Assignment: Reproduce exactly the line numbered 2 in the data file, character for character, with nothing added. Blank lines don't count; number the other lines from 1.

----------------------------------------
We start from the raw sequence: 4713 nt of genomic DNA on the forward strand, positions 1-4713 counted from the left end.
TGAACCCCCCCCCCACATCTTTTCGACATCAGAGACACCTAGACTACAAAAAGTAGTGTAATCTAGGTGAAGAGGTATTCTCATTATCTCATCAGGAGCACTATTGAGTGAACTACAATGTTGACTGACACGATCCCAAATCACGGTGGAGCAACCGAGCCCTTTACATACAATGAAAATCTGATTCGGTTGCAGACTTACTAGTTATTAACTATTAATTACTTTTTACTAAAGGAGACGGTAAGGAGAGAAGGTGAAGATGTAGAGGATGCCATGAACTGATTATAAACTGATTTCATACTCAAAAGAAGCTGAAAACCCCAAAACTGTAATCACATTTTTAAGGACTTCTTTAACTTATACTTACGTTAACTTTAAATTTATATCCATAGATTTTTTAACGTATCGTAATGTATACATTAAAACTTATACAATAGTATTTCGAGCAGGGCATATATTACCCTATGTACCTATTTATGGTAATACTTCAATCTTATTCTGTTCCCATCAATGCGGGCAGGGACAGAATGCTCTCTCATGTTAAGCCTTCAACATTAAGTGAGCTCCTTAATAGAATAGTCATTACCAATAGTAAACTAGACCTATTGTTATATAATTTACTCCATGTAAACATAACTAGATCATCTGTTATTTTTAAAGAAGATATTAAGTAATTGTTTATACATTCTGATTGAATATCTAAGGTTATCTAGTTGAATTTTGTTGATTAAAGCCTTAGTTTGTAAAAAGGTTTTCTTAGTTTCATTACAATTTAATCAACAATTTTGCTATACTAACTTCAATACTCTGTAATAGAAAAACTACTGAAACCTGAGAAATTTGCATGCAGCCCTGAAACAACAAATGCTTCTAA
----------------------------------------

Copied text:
TGAACCCCCCCCCCACATCTTTTCGACATCAGAGACACCTAGACTACAAAAAGTAGTGTAATCTAGGTGAAGAGGTATTCTCATTATCTCATCAGGAGCACTATTGAGTGAACTACAATGTTGACTGACACGATCCCAAATCACGGTGGAGCAACCGAGCCCTTTACATACAATGAAAATCTGATTCGGTTGCAGACTTACTAGTTATTAACTATTAATTACTTTTTACTAAAGGAGACGGTAAGGAGAGAAGGTGAAGATGTAGAGGATGCCATGAACTGATTATAAACTGATTTCATACTCAAAAGAAGCTGAAAACCCCAAAACTGTAATCACATTTTTAAGGACTTCTTTAACTTATACTTACGTTAACTTTAAATTTATATCCATAGATTTTTTAACGTATCGTAATGTATACATTAAAACTTATACAATAGTATTTCGAGCAGGGCATATATTACCCTATGTACCTATTTATGGTAATACTTCAATCTTATTCTGTTCCCATCAATGCGGGCAGGGACAGAATGCTCTCTCATGTTAAGCCTTCAACATTAAGTGAGCTCCTTAATAGAATAGTCATTACCAATAGTAAACTAGACCTATTGTTATATAATTTACTCCATGTAAACATAACTAGATCATCTGTTATTTTTAAAGAAGATATTAAGTAATTGTTTATACATTCTGATTGAATATCTAAGGTTATCTAGTTGAATTTTGTTGATTAAAGCCTTAGTTTGTAAAAAGGTTTTCTTAGTTTCATTACAATTTAATCAACAATTTTGCTATACTAACTTCAATACTCTGTAATAGAAAAACTACTGAAACCTGAGAAATTTGCATGCAGCCCTGAAACAACAAATGCTTCTAA